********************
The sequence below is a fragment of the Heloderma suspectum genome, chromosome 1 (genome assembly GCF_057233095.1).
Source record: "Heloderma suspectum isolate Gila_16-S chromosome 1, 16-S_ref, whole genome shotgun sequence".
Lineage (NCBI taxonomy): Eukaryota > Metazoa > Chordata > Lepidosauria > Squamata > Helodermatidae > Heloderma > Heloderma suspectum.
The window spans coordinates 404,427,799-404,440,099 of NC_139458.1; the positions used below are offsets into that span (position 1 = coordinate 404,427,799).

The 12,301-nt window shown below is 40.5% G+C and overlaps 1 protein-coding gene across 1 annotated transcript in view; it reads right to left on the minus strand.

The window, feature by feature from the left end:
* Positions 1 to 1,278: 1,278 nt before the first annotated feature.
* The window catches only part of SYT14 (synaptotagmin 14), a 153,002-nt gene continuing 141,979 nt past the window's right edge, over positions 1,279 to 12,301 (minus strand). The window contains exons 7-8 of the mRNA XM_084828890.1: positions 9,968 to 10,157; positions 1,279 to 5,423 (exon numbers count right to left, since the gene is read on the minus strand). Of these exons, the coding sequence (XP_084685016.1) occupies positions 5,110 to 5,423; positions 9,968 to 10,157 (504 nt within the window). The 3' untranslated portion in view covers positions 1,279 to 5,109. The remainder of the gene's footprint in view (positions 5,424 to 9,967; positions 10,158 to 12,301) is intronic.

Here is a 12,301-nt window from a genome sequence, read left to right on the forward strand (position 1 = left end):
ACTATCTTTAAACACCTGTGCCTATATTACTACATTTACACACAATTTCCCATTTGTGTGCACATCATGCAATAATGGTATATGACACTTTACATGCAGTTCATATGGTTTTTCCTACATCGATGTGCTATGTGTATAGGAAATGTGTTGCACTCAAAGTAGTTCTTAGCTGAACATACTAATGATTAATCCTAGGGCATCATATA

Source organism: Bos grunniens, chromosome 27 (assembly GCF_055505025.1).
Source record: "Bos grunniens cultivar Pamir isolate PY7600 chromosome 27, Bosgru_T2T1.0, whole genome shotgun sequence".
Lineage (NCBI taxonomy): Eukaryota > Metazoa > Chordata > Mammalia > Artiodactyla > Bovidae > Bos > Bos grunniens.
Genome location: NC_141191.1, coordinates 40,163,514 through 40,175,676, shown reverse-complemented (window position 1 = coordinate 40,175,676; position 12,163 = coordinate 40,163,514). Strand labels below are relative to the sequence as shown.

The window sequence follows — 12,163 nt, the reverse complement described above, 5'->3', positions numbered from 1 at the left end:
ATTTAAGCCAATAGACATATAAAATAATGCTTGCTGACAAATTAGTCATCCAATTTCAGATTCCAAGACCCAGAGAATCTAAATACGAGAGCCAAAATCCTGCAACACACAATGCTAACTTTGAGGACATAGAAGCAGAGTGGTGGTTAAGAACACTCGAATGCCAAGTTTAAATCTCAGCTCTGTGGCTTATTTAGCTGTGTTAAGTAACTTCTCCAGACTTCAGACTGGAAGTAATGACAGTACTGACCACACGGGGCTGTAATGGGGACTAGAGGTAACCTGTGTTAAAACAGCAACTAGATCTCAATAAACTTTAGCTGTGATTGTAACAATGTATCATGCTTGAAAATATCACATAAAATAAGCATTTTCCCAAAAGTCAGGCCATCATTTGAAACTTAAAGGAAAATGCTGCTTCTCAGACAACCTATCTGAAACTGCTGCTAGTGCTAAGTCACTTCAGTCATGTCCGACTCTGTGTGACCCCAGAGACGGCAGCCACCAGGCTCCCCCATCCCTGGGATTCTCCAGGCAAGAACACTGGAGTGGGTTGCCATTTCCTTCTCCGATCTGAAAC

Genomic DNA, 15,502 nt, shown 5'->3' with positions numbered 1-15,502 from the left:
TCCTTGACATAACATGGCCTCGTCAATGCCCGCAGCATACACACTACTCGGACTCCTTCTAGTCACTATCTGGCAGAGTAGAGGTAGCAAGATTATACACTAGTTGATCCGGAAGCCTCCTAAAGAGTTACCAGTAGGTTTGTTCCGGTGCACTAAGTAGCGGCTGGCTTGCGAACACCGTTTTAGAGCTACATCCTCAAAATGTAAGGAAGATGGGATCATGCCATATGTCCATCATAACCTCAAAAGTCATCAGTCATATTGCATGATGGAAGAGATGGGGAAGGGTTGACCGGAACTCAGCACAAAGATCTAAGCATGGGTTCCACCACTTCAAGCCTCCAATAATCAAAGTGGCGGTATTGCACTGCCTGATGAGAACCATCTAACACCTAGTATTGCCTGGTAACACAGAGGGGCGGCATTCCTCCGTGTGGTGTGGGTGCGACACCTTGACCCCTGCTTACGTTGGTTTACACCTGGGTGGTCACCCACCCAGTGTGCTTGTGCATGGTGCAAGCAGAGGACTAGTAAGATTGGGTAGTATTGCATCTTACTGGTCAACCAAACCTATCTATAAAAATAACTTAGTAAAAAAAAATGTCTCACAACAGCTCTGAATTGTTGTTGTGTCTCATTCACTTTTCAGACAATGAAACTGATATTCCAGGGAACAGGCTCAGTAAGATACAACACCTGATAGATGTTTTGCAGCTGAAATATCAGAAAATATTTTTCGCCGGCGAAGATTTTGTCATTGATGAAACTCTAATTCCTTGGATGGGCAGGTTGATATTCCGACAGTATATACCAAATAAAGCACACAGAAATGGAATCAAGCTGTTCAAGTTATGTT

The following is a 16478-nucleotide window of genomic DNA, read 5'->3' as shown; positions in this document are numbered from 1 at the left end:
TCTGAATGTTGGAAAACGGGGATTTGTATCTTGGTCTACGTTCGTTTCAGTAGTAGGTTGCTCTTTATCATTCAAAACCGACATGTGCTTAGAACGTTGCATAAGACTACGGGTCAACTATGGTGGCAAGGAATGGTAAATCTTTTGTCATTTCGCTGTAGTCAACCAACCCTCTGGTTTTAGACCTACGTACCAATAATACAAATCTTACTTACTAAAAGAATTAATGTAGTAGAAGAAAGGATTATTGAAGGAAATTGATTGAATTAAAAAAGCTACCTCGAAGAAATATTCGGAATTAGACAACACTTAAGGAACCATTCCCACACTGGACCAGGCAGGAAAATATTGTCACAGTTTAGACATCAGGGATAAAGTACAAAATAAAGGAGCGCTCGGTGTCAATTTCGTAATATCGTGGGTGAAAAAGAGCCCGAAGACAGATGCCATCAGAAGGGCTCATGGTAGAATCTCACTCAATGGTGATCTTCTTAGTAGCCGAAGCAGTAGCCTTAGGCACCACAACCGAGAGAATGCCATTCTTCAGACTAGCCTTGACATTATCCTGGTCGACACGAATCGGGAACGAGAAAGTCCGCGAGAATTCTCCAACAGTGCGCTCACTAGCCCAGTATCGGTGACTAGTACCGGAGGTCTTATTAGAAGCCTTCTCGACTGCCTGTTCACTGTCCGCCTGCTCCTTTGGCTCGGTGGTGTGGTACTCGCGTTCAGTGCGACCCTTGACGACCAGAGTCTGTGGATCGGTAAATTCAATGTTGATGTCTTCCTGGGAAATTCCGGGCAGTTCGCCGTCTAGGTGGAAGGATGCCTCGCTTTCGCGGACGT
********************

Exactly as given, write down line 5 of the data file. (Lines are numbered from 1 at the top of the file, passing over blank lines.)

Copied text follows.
The 12,301-nt window shown below is 40.5% G+C and overlaps 1 protein-coding gene across 1 annotated transcript in view; it reads right to left on the minus strand.